The echidna, a mammal that was lost decades ago, has been rediscovered in Indonesia

(Reuters) — Scientists have rediscovered a long-lost species of mammal in Indonesia’s Cyclops Mountains, with the vertebrae of a porcupine, an ant’s nose and the feet of a mole, said to be more than 60 years since it was last recorded.

Attenborough’s long-beaked echidna, named after British naturalist David Attenborough, was first photographed by a trail camera on the final day of a four-week expedition led by Oxford University scientists.

After descending from the mountains at the end of the trip, biologist James Kempton found images of the tiny creature walking along the forest floor on the last memory card recovered from more than 80 remote cameras.

“There was great joy and relief to spend so much time in the field without any reward until the last day,” he says, describing the moment he first saw the images with his collaborators from the Indonesian security team. Yapenda.

“I yelled to my colleagues who were there … ‘We found him, we found him.’ I ran from my desk to the living room and hugged the guys.”

Echidnas share their name with the half-woman, half-serpent Greek mythological creature, and the team described them as living in shy nocturnal burrows that are difficult to spot.

“The reason it looks so different from other mammals is because it belongs to the monotremes, an egg-laying group that split from the rest of the mammal tree about 200 million years ago,” Kempton explains.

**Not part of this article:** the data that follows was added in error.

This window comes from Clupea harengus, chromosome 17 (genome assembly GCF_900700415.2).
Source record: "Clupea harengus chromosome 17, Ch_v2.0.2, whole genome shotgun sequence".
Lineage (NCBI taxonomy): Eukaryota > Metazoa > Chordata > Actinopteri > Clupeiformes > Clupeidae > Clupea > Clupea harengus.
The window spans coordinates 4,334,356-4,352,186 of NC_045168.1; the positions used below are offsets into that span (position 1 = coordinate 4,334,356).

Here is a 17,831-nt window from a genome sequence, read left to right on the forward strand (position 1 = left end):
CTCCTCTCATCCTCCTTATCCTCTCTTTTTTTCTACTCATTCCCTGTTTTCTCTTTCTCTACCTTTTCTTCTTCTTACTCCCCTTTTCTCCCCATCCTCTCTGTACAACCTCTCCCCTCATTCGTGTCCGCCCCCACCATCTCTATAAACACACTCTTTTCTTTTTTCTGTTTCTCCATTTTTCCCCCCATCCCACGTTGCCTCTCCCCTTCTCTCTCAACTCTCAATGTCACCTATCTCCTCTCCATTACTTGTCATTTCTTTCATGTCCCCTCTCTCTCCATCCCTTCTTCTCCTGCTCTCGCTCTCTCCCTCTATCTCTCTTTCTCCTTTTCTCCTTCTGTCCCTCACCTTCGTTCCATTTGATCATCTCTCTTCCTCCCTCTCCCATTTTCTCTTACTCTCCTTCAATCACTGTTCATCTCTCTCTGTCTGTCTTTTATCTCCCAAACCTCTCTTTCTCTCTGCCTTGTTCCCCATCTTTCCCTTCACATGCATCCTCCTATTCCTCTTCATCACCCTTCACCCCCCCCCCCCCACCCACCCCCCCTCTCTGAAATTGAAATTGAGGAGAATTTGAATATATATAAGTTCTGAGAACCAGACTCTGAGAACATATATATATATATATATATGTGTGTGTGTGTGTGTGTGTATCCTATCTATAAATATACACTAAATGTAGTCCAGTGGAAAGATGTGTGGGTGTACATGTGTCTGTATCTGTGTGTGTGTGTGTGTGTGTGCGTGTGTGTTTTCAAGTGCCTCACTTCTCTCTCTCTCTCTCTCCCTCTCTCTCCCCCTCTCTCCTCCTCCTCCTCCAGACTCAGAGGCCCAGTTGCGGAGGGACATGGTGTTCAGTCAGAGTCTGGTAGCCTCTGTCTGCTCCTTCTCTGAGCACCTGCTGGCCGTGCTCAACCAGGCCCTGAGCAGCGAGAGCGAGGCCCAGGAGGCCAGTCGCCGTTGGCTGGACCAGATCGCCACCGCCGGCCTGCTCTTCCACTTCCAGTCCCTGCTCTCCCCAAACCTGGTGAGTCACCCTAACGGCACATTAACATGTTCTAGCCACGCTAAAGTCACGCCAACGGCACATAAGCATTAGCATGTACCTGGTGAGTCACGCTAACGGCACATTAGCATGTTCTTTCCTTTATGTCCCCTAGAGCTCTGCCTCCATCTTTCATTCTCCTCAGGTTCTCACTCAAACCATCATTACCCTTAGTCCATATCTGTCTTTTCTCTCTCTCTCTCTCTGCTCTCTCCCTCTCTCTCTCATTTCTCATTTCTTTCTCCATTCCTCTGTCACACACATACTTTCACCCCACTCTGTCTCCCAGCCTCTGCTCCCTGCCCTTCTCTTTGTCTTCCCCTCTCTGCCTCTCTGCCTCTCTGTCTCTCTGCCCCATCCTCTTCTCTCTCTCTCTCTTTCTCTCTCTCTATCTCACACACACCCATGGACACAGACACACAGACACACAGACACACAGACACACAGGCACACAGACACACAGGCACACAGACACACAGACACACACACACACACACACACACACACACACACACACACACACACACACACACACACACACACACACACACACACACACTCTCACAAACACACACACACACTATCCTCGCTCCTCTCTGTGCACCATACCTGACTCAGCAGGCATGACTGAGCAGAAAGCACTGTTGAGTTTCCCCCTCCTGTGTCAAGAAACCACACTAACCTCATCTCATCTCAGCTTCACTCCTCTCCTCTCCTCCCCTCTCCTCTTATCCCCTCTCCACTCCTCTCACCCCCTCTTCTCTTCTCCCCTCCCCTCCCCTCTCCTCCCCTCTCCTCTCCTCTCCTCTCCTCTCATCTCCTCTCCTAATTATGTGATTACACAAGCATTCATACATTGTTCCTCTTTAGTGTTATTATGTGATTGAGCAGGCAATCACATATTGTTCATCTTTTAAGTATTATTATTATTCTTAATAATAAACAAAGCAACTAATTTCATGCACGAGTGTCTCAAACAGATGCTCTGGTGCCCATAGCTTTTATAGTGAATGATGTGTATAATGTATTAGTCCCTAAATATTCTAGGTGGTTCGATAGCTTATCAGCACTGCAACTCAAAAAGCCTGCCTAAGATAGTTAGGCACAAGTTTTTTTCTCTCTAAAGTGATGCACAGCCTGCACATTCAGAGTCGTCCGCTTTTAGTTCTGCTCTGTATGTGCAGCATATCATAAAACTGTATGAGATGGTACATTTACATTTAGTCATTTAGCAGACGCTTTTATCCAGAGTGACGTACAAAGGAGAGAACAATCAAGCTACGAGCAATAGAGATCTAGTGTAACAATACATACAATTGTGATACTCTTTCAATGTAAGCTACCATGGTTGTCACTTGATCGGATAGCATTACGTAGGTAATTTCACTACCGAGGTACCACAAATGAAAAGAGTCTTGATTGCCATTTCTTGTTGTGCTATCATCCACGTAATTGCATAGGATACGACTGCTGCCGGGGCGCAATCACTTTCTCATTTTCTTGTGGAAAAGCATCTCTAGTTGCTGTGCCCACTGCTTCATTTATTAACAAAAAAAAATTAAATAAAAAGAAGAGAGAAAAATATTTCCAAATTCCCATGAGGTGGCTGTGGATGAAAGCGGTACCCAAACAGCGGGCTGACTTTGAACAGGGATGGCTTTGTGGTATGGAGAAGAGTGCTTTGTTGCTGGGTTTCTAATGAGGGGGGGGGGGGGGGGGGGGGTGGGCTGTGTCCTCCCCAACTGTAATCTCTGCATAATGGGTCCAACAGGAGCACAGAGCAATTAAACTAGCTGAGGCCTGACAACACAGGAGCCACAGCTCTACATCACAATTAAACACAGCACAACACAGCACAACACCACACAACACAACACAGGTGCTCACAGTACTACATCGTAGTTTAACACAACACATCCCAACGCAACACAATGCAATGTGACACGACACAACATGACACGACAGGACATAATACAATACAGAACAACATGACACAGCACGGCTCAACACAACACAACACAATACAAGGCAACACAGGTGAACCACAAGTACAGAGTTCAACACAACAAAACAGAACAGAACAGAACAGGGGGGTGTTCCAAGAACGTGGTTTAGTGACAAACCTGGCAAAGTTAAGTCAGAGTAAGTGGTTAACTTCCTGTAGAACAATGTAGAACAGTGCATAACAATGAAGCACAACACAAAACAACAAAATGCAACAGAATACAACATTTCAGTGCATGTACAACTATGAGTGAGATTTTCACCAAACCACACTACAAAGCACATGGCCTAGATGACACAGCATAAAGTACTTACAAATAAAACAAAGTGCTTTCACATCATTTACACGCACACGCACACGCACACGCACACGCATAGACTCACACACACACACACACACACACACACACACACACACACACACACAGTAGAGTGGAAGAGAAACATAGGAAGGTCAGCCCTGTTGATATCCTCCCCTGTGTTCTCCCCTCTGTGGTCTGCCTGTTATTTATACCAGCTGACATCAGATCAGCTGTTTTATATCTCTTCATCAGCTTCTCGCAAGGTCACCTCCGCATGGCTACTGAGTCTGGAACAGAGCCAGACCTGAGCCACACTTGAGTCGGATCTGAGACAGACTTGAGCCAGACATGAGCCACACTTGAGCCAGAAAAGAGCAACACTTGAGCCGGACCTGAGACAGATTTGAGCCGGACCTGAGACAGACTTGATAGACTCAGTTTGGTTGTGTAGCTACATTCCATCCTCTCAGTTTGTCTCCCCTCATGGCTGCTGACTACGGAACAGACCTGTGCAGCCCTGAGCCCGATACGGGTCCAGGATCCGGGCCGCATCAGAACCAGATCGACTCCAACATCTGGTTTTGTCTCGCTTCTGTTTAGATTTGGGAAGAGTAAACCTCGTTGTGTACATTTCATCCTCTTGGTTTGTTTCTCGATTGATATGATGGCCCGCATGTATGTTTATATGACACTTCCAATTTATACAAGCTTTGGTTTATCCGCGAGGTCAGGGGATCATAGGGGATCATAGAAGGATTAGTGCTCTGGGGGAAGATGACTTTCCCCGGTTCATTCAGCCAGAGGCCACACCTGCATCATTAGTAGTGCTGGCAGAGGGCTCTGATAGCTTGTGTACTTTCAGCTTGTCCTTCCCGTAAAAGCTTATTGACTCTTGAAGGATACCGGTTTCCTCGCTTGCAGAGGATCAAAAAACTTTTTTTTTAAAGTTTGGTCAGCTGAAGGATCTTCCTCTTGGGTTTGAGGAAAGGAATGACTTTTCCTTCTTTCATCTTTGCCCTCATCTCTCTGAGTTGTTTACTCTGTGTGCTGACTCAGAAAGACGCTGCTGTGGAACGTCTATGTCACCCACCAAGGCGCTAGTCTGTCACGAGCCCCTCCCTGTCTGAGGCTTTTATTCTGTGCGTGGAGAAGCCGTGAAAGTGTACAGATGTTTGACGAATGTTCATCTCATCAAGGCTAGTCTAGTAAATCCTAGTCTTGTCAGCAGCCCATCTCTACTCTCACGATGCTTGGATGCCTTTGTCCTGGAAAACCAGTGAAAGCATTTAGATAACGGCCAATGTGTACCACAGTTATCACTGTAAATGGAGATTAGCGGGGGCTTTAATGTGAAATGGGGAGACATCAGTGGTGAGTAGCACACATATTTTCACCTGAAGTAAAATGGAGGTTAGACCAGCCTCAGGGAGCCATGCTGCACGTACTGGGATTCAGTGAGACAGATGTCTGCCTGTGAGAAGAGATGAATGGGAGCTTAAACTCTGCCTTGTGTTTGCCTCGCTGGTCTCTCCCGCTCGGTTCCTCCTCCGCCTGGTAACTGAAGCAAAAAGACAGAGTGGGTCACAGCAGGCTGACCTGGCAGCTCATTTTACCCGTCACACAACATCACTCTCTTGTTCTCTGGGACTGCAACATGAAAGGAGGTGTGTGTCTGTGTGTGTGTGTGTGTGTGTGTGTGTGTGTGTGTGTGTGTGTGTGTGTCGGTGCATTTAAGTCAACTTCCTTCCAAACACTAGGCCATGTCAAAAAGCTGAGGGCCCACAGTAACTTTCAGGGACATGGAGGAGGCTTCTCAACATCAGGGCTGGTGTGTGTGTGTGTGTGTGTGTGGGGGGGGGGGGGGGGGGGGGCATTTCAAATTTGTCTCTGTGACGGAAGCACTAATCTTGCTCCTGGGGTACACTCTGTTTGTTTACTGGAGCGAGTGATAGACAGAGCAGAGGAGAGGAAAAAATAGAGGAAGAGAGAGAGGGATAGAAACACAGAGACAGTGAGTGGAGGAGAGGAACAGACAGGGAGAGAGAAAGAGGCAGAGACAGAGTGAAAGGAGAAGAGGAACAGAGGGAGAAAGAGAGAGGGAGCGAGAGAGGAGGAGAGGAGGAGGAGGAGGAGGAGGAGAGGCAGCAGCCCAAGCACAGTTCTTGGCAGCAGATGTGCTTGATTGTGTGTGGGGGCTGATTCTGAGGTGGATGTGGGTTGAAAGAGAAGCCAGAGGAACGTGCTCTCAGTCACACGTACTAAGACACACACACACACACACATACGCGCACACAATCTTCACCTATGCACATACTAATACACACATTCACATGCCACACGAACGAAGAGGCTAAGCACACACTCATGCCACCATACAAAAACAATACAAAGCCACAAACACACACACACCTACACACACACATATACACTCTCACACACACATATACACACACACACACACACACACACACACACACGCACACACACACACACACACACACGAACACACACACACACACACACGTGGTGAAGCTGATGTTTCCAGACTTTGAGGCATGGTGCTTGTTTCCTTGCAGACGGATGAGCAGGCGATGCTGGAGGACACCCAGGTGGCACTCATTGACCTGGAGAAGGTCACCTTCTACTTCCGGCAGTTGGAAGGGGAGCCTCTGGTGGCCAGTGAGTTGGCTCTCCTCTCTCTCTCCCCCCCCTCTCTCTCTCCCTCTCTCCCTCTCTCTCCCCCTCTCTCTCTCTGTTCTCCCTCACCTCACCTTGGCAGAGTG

The species has only been scientifically recorded once, in 1961 by a Dutch botanist. Another species of echidna occurs in Australia and the lowlands of New Guinea.

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During their journey, Kempton’s team survived an earthquake, malaria, and a leech caught in the eyeball. They worked with the local Yongsu Safari Village to travel and explore the remote terrain of northeastern Papua.

The echidna is rooted in local culture, including a tradition of resolving conflicts by sending one disputing party into the forest in search of the mammal, and another out to sea in search of a needlefish, Yongsu safari elders say.

Both species were considered so difficult to find that it took decades or even a generation to find them, but once found, the animals signaled the end of conflict and a return to harmonious relationships.

Esmond Harmon

"Entrepreneur. Social media advocate. Amateur travel guru. Freelance introvert. Thinker."

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